We Are Spending Our Children’s Inheritance!

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The Body Builder

Captain Terry Camsey

 

By Captain Terry Camsey –

Have you ever seen those words on bumper stickers of recreational vehicles as you drive around? I have, often, and have generally said to myself, “Why not? You earned it. Is it so bad to want to get a little enjoyment out of it while you can?”

To be honest, I’m quite envious of them. It’s not that I particularly like camping myself, but when you see some of the recreational vehicles they are driving, you realize that they give “camping” a whole new meaning. After all, they are hardly “tents on wheels,” are they?

Recently, however, the phrase has assumed quite another connotation for me…that is, in the context of the Army inheritance we leave to generations who follow us.

I cannot escape from an association of the slogan with the parable of the talents. You remember the one, where a few stewards were given some of the master’s resources to invest. Two of them doubled the investment; the third–scared that he might lose what was left in his care–buried it.

When the master returned, he commended the two who had doubled his money and castigated the one who merely returned what he had received.

In an Army context, that forces us to consider the size and quality of the Army entrusted to us by previous generations…and then to compare that with what we have now…and what we will leave to our successors if we carry on as we have done. Will we have doubled the investment our Master, the Lord Jesus Christ, entrusted to us?…Will we have merely maintained and be able to hand on as healthy an Army as we inherited…or…

Will we actually pass on less than we inherited…because we have been busy “spending our children’s inheritance”…using up the resources we inherited without investing in growth?

The notion challenges me immensely. How does it hit you?

But, maybe, there’s an even more important dimension to consider. Do we have the right to insist that our likes and dislikes (arising out of the values of our generation) should determine the shape of the Army in the future? What chance does the Army have for growth if those controlling its “shape” belong to a generation that not only doesn’t understand later generations but tries to insist that they commit to styles and methods forged–in the heat of battle–to win those of another age?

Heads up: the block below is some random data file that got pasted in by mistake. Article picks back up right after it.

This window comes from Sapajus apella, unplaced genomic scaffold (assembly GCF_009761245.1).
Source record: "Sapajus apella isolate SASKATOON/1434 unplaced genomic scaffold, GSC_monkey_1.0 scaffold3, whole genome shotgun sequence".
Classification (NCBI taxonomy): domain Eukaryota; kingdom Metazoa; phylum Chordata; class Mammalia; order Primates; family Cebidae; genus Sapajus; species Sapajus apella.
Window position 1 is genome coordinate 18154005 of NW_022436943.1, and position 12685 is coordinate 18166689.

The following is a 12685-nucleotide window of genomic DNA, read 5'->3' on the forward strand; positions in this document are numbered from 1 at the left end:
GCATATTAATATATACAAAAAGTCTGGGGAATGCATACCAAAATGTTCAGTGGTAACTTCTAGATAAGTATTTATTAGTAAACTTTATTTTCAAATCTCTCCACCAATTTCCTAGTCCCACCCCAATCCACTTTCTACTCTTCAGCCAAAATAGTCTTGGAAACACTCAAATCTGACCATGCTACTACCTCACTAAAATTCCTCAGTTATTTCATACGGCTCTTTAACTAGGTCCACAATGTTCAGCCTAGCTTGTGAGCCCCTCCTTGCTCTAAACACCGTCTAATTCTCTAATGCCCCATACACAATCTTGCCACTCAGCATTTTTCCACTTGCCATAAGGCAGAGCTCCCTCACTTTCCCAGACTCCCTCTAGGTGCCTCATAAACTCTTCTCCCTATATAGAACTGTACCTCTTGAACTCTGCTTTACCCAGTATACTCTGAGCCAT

Let’s be honest, we “oldies!” We don’t understand generations that follow us, do we? It’s strange, isn’t it…we know that we are different from our fathers and mothers, yet we expect our children to be like us! They won’t…unless they want to be perceived by their peers in the real world as “out of touch.” And yet, how many times have I heard it said by young Salvationists (including officers) “We don’t understand our generation?” Who is surprised when they spend most of their time in a more sheltered world, often reflective of days (years, in fact) long gone.

It is beginning to dawn on me that, if we want to avoid losing younger generations (attendees, soldiers, local officers and officers alike,) we are going to have to give them a serious voice in shaping the Army they inherit. Not just “token listening,” but serious attention and empowerment. The job of us “oldies” is to keep what we like going long enough to give the new generation time to shape the future Army…so that when they inherit what they shape, we can continue to enjoy what we always have–without prejudicing the movement’s effectiveness in reaching other generations.

The biggest inheritance we can leave them is, surely, freedom and encouragement and guidance as they wrestle with what kind of Army they inherit. If they help to shape it, they will own it!

And if that worries you, don’t let it. After all, you and I won’t be here anyway…we will have had our day “in the Son”…

Or was it a day “in the sun”?

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